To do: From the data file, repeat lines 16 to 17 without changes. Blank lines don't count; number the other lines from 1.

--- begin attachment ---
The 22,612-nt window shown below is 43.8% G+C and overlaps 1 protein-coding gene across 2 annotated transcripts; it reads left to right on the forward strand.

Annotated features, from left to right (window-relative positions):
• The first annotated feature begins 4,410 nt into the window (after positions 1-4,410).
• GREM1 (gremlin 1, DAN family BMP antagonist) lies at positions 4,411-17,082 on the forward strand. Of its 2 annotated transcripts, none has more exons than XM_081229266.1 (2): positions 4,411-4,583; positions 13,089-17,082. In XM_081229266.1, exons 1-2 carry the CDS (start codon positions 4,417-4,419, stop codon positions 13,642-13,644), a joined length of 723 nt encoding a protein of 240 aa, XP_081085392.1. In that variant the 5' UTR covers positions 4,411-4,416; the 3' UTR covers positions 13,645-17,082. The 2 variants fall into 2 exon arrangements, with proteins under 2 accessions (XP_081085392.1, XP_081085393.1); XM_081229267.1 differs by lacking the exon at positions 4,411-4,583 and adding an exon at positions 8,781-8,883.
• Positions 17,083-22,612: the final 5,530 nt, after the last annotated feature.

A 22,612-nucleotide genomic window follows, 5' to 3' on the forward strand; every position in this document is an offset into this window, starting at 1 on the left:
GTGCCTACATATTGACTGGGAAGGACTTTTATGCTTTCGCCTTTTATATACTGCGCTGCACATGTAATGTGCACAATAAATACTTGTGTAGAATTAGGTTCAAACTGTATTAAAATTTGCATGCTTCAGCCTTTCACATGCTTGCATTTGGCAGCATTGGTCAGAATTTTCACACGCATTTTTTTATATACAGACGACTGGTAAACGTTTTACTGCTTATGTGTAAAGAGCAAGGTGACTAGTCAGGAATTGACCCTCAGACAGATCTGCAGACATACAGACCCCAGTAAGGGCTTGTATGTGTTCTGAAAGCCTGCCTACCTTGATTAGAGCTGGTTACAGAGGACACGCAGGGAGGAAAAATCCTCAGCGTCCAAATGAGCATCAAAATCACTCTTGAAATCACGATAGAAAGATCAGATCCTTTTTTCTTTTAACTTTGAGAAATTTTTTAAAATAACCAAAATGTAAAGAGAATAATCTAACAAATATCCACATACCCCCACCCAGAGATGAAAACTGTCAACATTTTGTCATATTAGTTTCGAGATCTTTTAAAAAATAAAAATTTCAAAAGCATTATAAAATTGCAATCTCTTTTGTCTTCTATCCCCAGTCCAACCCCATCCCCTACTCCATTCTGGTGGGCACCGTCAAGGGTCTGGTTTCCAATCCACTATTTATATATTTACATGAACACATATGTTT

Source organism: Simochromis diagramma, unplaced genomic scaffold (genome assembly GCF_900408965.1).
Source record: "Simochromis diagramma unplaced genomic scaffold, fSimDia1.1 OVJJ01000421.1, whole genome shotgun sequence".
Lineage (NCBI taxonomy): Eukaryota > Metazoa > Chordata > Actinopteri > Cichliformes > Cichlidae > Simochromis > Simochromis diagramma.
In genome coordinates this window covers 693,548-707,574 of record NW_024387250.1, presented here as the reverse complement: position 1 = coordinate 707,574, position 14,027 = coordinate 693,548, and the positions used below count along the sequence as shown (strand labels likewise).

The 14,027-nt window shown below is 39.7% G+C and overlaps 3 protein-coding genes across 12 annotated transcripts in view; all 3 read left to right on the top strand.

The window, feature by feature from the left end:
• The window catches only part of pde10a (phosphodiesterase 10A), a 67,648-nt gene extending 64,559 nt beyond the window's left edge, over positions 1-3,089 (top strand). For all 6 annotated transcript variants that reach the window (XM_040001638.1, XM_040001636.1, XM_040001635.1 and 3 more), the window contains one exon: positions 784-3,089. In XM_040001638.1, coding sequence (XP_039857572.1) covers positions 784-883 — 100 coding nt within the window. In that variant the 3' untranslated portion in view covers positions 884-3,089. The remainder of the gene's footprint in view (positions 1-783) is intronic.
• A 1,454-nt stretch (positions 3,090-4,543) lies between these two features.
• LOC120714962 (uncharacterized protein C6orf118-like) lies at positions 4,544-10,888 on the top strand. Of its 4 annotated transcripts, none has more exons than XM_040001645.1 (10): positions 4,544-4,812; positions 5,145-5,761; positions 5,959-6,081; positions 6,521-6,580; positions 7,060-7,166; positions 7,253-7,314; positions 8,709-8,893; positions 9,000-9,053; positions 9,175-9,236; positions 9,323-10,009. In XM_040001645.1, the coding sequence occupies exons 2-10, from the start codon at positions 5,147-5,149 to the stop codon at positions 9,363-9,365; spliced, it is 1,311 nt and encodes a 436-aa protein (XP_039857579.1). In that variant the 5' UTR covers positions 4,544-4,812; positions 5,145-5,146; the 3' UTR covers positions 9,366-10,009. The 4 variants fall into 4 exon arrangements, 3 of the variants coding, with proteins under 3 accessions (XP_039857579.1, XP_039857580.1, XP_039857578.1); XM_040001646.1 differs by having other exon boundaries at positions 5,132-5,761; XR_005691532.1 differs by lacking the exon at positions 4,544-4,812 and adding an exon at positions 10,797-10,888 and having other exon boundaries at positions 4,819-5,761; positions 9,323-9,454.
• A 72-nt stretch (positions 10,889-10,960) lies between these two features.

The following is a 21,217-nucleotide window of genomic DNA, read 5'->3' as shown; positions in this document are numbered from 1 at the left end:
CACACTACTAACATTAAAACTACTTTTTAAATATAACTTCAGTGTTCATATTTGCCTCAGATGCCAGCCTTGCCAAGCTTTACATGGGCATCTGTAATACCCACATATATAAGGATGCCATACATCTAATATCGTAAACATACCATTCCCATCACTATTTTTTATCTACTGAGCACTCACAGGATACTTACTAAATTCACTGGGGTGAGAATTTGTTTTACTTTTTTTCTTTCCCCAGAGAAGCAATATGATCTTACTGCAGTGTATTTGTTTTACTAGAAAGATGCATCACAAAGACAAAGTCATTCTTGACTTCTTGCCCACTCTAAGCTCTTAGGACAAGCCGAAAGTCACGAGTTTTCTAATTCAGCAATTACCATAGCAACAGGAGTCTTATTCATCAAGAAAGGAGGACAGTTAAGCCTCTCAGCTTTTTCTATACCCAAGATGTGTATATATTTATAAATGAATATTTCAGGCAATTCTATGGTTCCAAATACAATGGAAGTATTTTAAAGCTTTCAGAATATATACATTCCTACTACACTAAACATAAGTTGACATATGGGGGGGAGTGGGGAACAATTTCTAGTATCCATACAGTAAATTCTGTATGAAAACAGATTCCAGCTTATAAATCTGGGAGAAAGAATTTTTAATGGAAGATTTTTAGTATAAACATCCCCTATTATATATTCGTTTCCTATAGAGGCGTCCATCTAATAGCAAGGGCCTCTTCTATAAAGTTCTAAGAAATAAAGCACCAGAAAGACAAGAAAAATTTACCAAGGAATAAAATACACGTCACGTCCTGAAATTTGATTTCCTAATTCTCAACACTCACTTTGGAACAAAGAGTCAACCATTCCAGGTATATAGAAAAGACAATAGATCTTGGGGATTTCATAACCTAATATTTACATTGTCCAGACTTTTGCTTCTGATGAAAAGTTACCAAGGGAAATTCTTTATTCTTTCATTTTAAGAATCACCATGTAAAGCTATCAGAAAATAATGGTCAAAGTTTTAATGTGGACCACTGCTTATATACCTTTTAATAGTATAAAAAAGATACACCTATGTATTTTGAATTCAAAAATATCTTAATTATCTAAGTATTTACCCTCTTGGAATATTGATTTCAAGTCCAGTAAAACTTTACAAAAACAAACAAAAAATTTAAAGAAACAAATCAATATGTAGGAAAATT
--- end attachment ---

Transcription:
• LOC120714962 (uncharacterized protein C6orf118-like) lies at positions 4,544-10,888 on the top strand. Of its 4 annotated transcripts, none has more exons than XM_040001645.1 (10): positions 4,544-4,812; positions 5,145-5,761; positions 5,959-6,081; positions 6,521-6,580; positions 7,060-7,166; positions 7,253-7,314; positions 8,709-8,893; positions 9,000-9,053; positions 9,175-9,236; positions 9,323-10,009. In XM_040001645.1, the coding sequence occupies exons 2-10, from the start codon at positions 5,147-5,149 to the stop codon at positions 9,363-9,365; spliced, it is 1,311 nt and encodes a 436-aa protein (XP_039857579.1). In that variant the 5' UTR covers positions 4,544-4,812; positions 5,145-5,146; the 3' UTR covers positions 9,366-10,009. The 4 variants fall into 4 exon arrangements, 3 of the variants coding, with proteins under 3 accessions (XP_039857579.1, XP_039857580.1, XP_039857578.1); XM_040001646.1 differs by having other exon boundaries at positions 5,132-5,761; XR_005691532.1 differs by lacking the exon at positions 4,544-4,812 and adding an exon at positions 10,797-10,888 and having other exon boundaries at positions 4,819-5,761; positions 9,323-9,454.
• A 72-nt stretch (positions 10,889-10,960) lies between these two features.